Date of Award
Bachelor of Science (BS)
College of Science
John J. Hutchens, Jr.
Venus fly traps (Dionaea muscipula Ellis) are carnivorous plants that live in nutrient poor soils and must digest insects to supplement their diets. When a Venus fly trap captures an insect, the plant's traps do not fully close for several minutes, which may allow small prey to escape. It would be beneficial for the plant to consume a large, nutrient-rich prey item as opposed to a small prey item. We tested the hypothesis that Venus fly traps select larger prey by offering plants small and large crickets. A Kruskal-Wallis test and Wilcoxon signed rank test were used to test significance of the results. These tests showed that the plants did not select prey based on size and instead captured and digested prey opportunistically.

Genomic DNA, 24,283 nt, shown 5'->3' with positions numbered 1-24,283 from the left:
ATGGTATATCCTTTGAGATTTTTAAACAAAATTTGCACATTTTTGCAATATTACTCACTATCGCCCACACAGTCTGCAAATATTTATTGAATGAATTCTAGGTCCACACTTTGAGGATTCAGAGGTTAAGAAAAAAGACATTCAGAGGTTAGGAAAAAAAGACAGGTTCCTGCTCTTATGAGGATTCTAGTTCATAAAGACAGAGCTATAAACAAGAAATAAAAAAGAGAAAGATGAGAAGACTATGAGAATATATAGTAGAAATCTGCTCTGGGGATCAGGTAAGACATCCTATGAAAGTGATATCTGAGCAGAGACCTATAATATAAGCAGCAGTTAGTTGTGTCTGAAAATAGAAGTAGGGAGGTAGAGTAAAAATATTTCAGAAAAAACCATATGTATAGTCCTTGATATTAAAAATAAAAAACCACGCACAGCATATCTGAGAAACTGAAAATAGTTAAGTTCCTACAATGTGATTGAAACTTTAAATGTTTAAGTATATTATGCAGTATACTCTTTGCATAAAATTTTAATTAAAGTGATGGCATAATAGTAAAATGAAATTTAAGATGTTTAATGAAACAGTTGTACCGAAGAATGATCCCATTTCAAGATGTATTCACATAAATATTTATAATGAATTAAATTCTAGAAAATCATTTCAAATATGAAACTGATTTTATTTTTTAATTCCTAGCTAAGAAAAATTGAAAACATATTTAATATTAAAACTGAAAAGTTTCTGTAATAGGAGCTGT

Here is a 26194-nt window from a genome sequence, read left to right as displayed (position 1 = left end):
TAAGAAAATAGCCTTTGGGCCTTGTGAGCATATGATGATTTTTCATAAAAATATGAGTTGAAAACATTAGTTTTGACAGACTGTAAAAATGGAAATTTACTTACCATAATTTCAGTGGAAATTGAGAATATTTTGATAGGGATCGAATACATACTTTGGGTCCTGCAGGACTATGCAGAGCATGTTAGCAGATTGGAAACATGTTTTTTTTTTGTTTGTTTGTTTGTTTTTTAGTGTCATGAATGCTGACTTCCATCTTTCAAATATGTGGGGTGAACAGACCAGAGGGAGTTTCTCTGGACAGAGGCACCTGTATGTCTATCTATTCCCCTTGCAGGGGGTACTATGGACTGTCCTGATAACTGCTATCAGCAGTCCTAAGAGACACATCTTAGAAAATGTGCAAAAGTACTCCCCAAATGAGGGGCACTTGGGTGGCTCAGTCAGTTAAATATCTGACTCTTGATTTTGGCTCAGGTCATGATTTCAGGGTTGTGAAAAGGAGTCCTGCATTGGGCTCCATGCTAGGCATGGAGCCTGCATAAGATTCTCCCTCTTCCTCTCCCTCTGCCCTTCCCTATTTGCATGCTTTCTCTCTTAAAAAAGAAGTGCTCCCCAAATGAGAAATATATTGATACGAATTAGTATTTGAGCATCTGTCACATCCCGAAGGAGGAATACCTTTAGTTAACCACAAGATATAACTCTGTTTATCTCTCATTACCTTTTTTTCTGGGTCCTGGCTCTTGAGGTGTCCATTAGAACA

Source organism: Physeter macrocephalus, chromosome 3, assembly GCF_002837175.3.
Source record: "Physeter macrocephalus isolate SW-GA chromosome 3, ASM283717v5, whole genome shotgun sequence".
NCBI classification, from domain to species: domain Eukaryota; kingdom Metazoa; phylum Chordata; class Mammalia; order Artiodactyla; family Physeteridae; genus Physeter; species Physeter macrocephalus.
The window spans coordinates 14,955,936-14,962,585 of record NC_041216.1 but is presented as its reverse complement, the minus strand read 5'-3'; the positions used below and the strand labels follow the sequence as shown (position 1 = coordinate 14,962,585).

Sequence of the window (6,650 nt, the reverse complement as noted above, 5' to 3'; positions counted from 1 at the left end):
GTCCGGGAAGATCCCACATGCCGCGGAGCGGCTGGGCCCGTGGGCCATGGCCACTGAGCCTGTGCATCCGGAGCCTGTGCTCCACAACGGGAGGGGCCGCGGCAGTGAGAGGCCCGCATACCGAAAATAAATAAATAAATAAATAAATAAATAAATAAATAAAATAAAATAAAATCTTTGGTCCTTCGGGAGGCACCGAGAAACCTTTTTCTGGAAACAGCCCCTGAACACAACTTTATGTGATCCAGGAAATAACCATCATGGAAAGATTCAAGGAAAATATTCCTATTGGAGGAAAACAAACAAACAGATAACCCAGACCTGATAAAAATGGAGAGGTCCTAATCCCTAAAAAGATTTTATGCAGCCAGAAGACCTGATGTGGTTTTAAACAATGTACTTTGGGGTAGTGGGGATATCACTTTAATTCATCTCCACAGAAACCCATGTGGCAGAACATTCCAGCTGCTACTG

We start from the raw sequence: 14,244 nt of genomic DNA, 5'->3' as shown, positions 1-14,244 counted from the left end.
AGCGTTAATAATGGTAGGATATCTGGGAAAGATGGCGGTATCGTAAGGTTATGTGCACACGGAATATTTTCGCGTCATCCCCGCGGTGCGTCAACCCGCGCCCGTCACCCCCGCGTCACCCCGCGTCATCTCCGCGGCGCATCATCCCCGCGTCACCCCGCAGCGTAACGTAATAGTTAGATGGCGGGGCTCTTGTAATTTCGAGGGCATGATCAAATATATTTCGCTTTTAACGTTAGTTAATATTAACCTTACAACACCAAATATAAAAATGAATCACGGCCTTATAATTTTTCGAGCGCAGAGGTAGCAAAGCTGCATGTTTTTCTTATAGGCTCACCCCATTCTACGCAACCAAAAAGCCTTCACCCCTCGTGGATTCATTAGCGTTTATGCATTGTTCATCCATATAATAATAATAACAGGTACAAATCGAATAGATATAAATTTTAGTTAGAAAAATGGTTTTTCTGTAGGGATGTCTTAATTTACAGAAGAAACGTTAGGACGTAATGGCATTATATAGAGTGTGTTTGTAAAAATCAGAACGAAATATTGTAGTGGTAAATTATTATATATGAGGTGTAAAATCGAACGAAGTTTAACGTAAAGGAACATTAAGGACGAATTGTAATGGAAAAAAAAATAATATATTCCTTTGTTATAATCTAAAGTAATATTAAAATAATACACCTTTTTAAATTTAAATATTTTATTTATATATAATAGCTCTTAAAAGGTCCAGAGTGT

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Humenik, Jessica, "Selectivity of Prey Capture Based on Prey Size in the Venus Fly Trap (Dionaea muscipula Ellis)" (2011). Honors Theses. 101.